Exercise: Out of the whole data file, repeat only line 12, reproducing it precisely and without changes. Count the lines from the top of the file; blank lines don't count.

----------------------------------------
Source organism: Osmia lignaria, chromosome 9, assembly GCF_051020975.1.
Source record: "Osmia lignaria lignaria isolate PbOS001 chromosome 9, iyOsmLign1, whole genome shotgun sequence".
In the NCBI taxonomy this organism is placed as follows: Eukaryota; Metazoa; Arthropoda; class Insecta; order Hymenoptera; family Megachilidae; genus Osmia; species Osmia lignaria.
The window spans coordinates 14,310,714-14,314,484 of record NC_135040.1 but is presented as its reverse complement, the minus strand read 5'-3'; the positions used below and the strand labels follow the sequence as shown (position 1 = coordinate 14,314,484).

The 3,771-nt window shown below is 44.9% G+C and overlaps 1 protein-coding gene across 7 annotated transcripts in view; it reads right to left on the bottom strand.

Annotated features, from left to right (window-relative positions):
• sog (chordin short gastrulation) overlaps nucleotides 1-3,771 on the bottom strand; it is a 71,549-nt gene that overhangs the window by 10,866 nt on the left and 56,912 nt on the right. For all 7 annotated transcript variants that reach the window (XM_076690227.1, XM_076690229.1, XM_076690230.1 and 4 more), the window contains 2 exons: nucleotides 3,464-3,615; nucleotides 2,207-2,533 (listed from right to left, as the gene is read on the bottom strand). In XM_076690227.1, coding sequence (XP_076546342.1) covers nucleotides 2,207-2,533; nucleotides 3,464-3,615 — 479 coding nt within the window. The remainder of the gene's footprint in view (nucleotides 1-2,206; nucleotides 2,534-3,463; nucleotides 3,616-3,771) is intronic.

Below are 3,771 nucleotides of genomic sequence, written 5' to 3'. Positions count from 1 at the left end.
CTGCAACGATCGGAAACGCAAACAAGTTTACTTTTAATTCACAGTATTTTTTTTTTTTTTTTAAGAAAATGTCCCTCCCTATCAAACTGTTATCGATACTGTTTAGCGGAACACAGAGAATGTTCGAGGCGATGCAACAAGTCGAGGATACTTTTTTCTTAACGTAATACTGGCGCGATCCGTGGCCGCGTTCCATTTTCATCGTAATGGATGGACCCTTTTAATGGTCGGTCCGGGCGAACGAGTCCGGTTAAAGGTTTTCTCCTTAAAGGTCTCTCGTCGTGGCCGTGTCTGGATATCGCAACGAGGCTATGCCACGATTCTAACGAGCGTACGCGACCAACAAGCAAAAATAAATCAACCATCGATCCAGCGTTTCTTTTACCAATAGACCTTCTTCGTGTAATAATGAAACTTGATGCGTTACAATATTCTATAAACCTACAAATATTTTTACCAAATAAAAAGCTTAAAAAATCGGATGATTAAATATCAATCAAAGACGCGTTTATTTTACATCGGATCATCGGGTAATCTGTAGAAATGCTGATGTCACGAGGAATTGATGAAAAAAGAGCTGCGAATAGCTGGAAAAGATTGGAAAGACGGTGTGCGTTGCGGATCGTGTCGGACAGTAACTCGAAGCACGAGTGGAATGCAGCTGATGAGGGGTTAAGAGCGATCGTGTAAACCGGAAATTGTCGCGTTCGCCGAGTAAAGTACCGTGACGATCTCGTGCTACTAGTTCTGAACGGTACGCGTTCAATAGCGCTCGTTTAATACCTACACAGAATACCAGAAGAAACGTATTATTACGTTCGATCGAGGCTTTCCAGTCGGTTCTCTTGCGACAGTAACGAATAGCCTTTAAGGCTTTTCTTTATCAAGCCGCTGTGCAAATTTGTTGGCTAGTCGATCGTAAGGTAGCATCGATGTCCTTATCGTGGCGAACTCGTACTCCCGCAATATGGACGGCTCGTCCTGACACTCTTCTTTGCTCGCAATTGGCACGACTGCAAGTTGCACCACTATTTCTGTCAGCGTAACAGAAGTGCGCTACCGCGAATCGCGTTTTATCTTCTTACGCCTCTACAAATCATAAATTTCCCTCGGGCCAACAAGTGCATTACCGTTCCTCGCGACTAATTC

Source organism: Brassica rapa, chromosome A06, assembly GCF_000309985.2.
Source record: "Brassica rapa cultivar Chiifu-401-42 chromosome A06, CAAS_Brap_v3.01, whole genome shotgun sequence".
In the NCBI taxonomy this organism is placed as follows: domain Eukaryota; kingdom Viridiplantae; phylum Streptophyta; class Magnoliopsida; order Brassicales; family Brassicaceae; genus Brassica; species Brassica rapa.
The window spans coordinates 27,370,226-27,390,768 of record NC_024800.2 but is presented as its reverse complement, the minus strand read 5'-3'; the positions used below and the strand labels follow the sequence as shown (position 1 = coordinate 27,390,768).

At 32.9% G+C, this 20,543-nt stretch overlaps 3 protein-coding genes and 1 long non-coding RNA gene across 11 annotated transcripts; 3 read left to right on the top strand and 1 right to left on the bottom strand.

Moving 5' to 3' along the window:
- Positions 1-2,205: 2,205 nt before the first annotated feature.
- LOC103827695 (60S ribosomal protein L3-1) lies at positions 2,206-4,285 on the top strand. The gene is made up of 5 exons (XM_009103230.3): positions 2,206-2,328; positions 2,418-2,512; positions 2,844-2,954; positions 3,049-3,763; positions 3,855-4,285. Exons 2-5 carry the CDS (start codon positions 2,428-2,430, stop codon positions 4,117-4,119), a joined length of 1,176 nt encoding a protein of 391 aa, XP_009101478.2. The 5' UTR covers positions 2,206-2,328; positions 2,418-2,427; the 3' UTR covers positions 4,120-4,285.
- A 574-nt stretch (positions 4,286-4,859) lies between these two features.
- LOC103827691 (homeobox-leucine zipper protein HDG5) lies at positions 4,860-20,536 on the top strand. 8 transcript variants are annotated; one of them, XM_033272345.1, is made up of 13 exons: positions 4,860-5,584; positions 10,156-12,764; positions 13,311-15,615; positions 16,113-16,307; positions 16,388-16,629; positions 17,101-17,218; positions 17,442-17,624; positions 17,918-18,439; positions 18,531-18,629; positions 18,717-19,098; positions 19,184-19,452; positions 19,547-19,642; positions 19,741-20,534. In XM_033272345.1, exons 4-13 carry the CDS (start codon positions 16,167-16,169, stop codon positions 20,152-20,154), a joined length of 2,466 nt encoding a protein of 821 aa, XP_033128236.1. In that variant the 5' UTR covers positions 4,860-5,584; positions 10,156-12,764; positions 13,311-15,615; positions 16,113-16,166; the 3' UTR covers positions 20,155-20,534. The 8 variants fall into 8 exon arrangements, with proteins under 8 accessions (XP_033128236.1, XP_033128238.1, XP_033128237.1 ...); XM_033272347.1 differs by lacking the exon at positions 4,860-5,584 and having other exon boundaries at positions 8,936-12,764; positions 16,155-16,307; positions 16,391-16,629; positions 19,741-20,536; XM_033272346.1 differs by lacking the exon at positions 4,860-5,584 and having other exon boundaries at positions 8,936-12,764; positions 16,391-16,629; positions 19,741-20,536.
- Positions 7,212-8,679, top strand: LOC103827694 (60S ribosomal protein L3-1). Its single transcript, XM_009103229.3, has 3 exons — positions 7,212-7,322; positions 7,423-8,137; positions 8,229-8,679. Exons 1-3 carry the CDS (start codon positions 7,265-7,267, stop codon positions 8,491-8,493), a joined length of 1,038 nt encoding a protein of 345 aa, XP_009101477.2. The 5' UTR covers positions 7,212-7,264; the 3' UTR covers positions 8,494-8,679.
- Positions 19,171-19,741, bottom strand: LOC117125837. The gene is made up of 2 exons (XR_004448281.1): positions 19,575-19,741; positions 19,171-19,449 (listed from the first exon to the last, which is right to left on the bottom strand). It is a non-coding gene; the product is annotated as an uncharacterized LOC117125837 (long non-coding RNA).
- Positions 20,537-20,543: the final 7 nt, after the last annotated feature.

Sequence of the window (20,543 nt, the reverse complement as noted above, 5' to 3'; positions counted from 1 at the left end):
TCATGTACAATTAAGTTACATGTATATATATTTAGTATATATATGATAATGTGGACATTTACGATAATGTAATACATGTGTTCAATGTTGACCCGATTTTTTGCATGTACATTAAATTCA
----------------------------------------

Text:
In the NCBI taxonomy this organism is placed as follows: domain Eukaryota; kingdom Viridiplantae; phylum Streptophyta; class Magnoliopsida; order Brassicales; family Brassicaceae; genus Brassica; species Brassica rapa.